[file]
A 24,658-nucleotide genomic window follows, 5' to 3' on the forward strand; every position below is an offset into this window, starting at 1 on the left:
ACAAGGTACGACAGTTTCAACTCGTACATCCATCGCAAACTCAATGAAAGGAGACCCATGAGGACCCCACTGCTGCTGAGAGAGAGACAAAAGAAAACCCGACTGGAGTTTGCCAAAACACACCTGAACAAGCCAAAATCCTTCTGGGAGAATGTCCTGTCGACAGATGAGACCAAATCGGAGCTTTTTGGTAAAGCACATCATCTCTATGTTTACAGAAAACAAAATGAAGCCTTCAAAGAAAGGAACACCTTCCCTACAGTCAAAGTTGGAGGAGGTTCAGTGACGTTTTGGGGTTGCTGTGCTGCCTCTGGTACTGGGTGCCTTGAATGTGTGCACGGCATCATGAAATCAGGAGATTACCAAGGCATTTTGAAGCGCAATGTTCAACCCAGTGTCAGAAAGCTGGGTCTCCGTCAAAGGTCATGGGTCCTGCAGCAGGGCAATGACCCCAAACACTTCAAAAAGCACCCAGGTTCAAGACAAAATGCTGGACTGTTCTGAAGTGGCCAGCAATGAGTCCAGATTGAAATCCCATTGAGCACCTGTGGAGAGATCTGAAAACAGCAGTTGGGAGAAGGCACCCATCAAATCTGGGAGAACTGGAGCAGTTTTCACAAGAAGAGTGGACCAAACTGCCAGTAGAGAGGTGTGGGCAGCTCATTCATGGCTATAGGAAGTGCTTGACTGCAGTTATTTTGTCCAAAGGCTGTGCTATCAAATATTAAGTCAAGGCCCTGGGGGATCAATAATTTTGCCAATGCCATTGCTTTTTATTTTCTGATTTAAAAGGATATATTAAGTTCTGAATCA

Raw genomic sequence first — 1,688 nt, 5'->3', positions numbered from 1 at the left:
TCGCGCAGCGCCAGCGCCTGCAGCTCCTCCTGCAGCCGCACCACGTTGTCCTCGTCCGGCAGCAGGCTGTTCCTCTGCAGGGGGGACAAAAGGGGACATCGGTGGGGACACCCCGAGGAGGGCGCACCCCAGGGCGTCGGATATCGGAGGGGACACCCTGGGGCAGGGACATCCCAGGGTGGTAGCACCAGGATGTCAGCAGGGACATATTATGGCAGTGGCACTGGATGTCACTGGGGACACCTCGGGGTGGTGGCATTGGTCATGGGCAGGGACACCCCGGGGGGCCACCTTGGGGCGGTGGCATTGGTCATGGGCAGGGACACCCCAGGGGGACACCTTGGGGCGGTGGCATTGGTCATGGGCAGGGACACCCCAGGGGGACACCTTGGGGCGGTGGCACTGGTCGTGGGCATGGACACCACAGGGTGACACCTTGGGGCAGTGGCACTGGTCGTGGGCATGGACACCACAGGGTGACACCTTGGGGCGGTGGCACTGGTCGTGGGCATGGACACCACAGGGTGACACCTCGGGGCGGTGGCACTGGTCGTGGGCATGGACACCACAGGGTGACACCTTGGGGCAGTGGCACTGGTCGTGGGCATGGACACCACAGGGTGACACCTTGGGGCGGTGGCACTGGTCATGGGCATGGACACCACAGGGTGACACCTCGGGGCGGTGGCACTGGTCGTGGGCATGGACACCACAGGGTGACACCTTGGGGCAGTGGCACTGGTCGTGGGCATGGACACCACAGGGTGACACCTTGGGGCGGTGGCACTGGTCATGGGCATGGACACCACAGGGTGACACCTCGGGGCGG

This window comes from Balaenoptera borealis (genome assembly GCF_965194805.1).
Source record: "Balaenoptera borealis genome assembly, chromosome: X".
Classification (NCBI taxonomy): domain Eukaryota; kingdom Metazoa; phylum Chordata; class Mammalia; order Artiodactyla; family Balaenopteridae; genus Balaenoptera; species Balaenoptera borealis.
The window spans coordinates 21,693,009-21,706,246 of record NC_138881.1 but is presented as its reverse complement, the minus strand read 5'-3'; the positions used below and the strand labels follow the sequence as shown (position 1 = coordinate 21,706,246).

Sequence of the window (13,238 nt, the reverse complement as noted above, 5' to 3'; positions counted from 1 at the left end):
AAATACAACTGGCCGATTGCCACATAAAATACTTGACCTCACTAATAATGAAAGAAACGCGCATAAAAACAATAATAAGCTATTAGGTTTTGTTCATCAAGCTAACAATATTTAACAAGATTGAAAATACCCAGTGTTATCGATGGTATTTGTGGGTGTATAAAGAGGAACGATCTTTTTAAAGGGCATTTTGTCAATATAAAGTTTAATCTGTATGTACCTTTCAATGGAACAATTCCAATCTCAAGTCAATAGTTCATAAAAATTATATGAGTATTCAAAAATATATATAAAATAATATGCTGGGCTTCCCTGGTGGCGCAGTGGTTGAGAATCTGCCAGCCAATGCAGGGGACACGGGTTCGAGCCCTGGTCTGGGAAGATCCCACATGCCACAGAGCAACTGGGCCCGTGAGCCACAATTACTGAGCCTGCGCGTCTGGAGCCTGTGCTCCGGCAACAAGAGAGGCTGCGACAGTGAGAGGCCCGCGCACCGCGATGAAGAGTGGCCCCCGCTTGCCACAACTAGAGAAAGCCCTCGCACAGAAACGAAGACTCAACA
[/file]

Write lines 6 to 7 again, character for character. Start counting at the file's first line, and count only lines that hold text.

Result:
Source record: "Balaenoptera borealis genome assembly, chromosome: X".
Classification (NCBI taxonomy): domain Eukaryota; kingdom Metazoa; phylum Chordata; class Mammalia; order Artiodactyla; family Balaenopteridae; genus Balaenoptera; species Balaenoptera borealis.